It’s been a tough week. A while back I got it into my head to do some major upgrades on the site, which also involved moving the site to a new platform, which subsequently prompted (or I should say, “required”) a move to a dedicated place to park the site, rather than sharing a machine in a nameless office park, with a bunch of other sites like I did before. So after my relaxing week in the south, I returned a nearly blank space where my site used to be.
I say ‘nearly’ because in the vast whiteness of the blank pages that kept coming up instead of my site, there were error messages and mumbo-jumbos of numbers that confounded me, and the tech support people on the phone didn’t realize my knowledge of numbers only extended to quantities of butter and sugar for baking cookies, measuring cups of flour, and counting out eggs for a custard.
So while I sat there dumbfounded by all the technology, I decided to check out other sites on all the internets that were working, and read some simmering debates about which words (and emoticons) are okay to use when writing about food, and which should be avoided. Words like ‘delicious’, ‘tasty’ and ‘yummy’ are the objects of scorn and are supposed to be banished from recipes. Other no-no’s are exclamation points and emoticons. But when something just is so delicious that you find it indescribably yummy, I don’t know about you, but I think it’s worth smiling about : )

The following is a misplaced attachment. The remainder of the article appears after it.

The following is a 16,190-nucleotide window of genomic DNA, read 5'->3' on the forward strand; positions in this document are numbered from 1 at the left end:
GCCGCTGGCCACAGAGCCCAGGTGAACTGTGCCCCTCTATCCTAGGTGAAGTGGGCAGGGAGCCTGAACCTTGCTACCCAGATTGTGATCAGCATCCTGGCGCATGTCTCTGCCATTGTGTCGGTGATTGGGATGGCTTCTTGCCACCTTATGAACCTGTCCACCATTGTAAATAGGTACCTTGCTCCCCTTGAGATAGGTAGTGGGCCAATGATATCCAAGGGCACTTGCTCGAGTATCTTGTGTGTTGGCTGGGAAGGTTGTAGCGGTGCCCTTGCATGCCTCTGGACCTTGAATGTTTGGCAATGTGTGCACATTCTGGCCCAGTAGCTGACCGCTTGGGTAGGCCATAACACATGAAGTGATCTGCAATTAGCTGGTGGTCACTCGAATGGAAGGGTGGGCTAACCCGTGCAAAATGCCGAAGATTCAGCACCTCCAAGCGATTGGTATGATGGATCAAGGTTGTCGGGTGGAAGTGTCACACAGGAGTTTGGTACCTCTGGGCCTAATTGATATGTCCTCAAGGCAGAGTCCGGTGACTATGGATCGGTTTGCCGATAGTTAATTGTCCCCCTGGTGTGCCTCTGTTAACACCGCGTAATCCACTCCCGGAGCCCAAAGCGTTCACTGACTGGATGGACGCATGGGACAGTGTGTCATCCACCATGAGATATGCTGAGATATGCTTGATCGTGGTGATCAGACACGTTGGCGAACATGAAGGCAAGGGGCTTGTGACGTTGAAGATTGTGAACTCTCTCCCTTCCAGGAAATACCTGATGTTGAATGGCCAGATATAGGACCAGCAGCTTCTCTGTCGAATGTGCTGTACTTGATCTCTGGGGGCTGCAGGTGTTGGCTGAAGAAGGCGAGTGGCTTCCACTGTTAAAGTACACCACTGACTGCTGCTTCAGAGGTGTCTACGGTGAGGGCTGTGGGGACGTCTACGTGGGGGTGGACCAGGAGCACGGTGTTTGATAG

And I’m not kidding! ; )
On the plus side, when I came back from my trip, a copy of My Sweet Mexico had arrived in the mail from my publisher. They’ll often send me books that have me scratching my head, such as the River Cottage Meat Book. Then I’ll start flipping through it, and realize why they sent it to me. Like that book on meat that has become one of my favorites, My Sweet Mexico is gorgeous and beautifully photographed. Sorry to use those words, but it’s been a long week. (And to anyone who doesn’t like it—just be glad you’re not looking a blank page to look at right now.)
Aside from the recipes that caught my attention, this is a lovely book. Mexican desserts and sweets aren’t as popular as their other courses, but this book has recipes for things like Chocolate Milk Fudge, Corn Ice Cream, Burnt Custard, and even Calabaza en Tacha, whole candied pumpkin, that might change your mind.
But it was the Impossible Chocolate Flan that made me slip a bookmark in the page. Reading through the headnote at the beginning of the recipe, Fany Gerson, the author, wrote:
“…when you check whether it’s done a little while later, you find that the flan is hiding somewhere and all you see if the chocolate cake! You wait for it to cool, unmold it, and there is the flan!”
I don’t know about you, but if I made a two layer flan, put it in the oven, and opened the door a few minutes later and saw that one of the top layer disappeared, I’d be speaking with a few exclamation points, too.
Still, when I saw the picture of the two-toned cake, with dark chocolate on the bottom and a dulce de leche-caramelized top, I knew that was the first recipe I wanted to tackle.
Mine came out a bit different than it looked on the pages. For one thing, the recipe called for a full cup of cajeta (or dulce de leche), which seemed like an awful lot. Not that one can ever have too much dulce de leche. And sure enough, there was quite a bit left in the cake mold when I released the flan. So I reduced the quantity in her recipe a little. (Although I know exactly what to do with the leftover dulce de leche.)